A few weeks ago, some of my neighbors stopped by my house to return some mail that had been mistakenly delivered to them instead of me. I rarely get unannounced visitors, so I curiously approached the door–perhaps it was a teenager doing a fund raiser or a friend who happened to be in the neighborhood.
I opened the door, said hello. A white man and woman stood on my stoop. Their faces quickly went from placid to surprised.
“Yes, sir; this is my home. How can I help you?”
A quick explanation of the mail mishap and they were gone, leaving me with a Women’s Health magazine and feelings of resignation.
This interaction was, unfortunately, not a first for me. People have been surprised at my Blackness more times than I can count. Perhaps it’s the unassuming first name. Or maybe the lack of accent–my extensive public speaking background nipped that in the bud real quick.
But multiple times in my life, I’ve spoken to someone on the phone and heard a shocked, pleased, or even disappointed exclamation of “I didn’t know you were Black!” during our first in-person meeting. Or gotten a look of confusion in a doctor’s waiting room when I stand after my name is called. Each time, I roll my eyes and add the interaction to the list of acts of subtle racism thrown my way.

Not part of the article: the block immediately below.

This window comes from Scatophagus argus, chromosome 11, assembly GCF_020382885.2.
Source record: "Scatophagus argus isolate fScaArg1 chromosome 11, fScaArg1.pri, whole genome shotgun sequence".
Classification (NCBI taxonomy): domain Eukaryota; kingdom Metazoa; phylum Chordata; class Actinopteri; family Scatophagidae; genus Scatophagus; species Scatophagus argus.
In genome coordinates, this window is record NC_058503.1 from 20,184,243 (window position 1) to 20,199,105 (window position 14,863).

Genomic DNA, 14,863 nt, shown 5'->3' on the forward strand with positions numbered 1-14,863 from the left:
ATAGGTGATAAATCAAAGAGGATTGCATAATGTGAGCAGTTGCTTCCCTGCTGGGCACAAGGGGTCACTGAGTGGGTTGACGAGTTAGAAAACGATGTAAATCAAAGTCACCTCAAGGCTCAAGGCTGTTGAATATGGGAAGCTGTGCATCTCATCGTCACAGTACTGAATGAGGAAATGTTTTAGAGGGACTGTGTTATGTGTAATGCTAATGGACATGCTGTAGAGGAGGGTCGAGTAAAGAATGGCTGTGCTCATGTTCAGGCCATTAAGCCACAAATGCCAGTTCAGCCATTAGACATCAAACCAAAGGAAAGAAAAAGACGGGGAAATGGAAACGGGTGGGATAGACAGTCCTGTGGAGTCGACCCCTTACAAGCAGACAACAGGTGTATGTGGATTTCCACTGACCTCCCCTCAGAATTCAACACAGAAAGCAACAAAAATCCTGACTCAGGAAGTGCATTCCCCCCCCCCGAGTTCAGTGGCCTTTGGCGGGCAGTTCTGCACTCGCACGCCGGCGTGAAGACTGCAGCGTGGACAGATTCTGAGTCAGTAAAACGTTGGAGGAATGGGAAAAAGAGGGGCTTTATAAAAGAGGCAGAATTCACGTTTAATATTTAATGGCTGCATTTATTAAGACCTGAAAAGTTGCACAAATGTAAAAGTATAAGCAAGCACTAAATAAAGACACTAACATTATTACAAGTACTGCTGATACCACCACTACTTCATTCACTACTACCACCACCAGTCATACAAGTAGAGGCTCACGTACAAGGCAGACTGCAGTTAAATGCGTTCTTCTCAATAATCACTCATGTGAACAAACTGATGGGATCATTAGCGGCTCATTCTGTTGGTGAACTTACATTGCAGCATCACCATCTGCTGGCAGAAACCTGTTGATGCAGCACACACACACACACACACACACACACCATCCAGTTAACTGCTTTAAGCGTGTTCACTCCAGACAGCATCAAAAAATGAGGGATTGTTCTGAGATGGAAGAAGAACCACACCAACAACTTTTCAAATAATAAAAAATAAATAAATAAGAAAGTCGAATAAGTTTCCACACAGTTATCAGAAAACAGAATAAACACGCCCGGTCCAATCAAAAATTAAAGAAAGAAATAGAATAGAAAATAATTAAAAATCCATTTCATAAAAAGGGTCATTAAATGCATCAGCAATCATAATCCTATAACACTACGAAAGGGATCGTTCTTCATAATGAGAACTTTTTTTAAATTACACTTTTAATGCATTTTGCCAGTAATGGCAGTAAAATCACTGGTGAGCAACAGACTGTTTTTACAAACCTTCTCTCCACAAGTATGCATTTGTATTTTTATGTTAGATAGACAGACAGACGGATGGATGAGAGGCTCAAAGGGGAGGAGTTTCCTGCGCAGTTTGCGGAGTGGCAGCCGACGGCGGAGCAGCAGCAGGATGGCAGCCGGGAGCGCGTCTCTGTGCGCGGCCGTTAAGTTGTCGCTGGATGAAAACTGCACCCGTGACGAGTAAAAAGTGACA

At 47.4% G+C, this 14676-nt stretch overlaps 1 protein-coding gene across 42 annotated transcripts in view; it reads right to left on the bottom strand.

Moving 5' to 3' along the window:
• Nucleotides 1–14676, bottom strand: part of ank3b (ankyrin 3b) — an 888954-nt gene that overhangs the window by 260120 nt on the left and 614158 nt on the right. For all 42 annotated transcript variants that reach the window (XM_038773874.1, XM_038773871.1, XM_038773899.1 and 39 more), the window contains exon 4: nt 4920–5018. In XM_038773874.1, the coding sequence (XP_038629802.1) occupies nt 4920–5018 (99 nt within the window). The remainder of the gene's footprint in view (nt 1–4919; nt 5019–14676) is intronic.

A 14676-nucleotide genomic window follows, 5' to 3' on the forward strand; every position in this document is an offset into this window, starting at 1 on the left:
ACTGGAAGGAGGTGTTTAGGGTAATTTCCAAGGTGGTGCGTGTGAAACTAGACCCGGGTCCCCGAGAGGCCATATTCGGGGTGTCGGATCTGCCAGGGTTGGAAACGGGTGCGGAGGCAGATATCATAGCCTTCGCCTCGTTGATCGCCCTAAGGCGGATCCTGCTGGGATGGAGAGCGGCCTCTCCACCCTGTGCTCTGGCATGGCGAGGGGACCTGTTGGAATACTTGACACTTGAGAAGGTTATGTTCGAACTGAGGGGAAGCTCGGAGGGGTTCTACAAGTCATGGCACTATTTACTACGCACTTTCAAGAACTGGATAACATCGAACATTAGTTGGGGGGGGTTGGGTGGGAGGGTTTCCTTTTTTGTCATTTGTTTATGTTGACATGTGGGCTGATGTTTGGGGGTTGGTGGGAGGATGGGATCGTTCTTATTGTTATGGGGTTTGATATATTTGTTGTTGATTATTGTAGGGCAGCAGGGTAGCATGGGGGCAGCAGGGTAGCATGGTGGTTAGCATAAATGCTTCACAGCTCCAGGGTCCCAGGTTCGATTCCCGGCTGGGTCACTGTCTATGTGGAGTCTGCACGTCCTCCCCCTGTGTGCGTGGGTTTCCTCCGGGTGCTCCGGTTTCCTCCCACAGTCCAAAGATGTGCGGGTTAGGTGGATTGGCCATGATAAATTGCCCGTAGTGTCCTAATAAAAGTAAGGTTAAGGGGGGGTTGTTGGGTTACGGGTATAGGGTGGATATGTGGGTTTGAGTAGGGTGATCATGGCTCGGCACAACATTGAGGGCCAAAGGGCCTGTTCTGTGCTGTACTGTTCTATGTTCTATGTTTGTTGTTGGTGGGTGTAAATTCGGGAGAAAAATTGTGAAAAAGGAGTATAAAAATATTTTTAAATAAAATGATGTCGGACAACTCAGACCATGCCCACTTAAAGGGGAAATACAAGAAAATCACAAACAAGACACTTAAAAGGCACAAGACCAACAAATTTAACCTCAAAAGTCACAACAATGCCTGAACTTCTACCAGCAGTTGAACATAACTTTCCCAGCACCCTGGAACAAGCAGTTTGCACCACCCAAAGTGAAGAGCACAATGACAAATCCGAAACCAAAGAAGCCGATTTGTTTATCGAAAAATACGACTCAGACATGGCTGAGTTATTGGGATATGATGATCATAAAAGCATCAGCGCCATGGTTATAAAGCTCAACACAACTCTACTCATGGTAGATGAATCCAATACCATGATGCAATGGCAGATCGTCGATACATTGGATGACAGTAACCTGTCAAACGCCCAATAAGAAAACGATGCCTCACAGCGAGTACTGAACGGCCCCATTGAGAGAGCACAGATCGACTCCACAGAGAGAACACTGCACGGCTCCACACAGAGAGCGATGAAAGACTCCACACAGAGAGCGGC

Why do people live with stereotypes–usually negative–of what Blackness is? Why, after meeting me in person, do people feel the need to remark on how “articulate” I am? Or how I’m “not what they expected?” Most people probably don’t even realize what they’re doing–and they definitely wouldn’t call it being racist. However, stereotypes about Black people are so deeply ingrained that most of the population doesn’t even recognize them unless they are explicitly pointed out.
Sometimes, the stereotypes have terrifying–even deadly–repercussions. A Black woman was held at gunpoint because a white neighbor thought she was breaking into her own apartment. Luckily, this woman wasn’t injured or killed.
…However, this Black man wasn’t so lucky.
For those who continue to mistakenly believe that we live in a post-racial society, look around you. Look at your own actions. Scrutinize your reactions to and interactions with people of color. You don’t have to wear a white hood, rep the Confederate flag, or say the n-word to be a racist. You don’t have to be a billionaire raised with the finest of things to have privilege. Remember this each time you open your front door and the person on the other side acts like you belong there.